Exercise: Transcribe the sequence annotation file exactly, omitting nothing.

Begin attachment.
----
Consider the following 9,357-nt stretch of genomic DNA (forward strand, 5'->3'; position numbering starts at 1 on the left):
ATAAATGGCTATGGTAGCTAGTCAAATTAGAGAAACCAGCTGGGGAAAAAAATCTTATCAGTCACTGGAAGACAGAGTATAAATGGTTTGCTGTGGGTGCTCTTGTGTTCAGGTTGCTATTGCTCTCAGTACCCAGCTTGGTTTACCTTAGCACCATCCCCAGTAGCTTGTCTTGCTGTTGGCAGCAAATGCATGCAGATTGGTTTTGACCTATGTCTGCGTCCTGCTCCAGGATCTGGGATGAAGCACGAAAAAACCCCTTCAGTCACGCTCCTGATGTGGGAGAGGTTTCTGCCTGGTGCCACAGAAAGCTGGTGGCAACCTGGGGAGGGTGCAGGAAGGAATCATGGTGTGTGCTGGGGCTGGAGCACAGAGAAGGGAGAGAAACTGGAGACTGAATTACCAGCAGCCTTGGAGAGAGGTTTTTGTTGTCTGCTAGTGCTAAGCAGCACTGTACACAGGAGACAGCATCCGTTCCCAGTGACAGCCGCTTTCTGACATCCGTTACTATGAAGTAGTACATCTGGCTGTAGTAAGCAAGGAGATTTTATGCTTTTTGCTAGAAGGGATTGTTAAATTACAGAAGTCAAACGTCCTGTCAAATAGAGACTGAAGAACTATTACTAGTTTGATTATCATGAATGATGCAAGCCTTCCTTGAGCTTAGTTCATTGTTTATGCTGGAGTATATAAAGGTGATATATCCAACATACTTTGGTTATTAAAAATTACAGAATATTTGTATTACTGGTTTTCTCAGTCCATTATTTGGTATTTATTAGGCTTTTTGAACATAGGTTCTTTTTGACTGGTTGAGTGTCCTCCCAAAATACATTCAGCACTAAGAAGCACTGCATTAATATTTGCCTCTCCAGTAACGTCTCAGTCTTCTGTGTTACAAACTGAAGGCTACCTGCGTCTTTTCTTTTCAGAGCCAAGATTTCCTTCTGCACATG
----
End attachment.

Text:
Consider the following 9,357-nt stretch of genomic DNA (forward strand, 5'->3'; position numbering starts at 1 on the left):
ATAAATGGCTATGGTAGCTAGTCAAATTAGAGAAACCAGCTGGGGAAAAAAATCTTATCAGTCACTGGAAGACAGAGTATAAATGGTTTGCTGTGGGTGCTCTTGTGTTCAGGTTGCTATTGCTCTCAGTACCCAGCTTGGTTTACCTTAGCACCATCCCCAGTAGCTTGTCTTGCTGTTGGCAGCAAATGCATGCAGATTGGTTTTGACCTATGTCTGCGTCCTGCTCCAGGATCTGGGATGAAGCACGAAAAAACCCCTTCAGTCACGCTCCTGATGTGGGAGAGGTTTCTGCCTGGTGCCACAGAAAGCTGGTGGCAACCTGGGGAGGGTGCAGGAAGGAATCATGGTGTGTGCTGGGGCTGGAGCACAGAGAAGGGAGAGAAACTGGAGACTGAATTACCAGCAGCCTTGGAGAGAGGTTTTTGTTGTCTGCTAGTGCTAAGCAGCACTGTACACAGGAGACAGCATCCGTTCCCAGTGACAGCCGCTTTCTGACATCCGTTACTATGAAGTAGTACATCTGGCTGTAGTAAGCAAGGAGATTTTATGCTTTTTGCTAGAAGGGATTGTTAAATTACAGAAGTCAAACGTCCTGTCAAATAGAGACTGAAGAACTATTACTAGTTTGATTATCATGAATGATGCAAGCCTTCCTTGAGCTTAGTTCATTGTTTATGCTGGAGTATATAAAGGTGATATATCCAACATACTTTGGTTATTAAAAATTACAGAATATTTGTATTACTGGTTTTCTCAGTCCATTATTTGGTATTTATTAGGCTTTTTGAACATAGGTTCTTTTTGACTGGTTGAGTGTCCTCCCAAAATACATTCAGCACTAAGAAGCACTGCATTAATATTTGCCTCTCCAGTAACGTCTCAGTCTTCTGTGTTACAAACTGAAGGCTACCTGCGTCTTTTCTTTTCAGAGCCAAGATTTCCTTCTGCACATG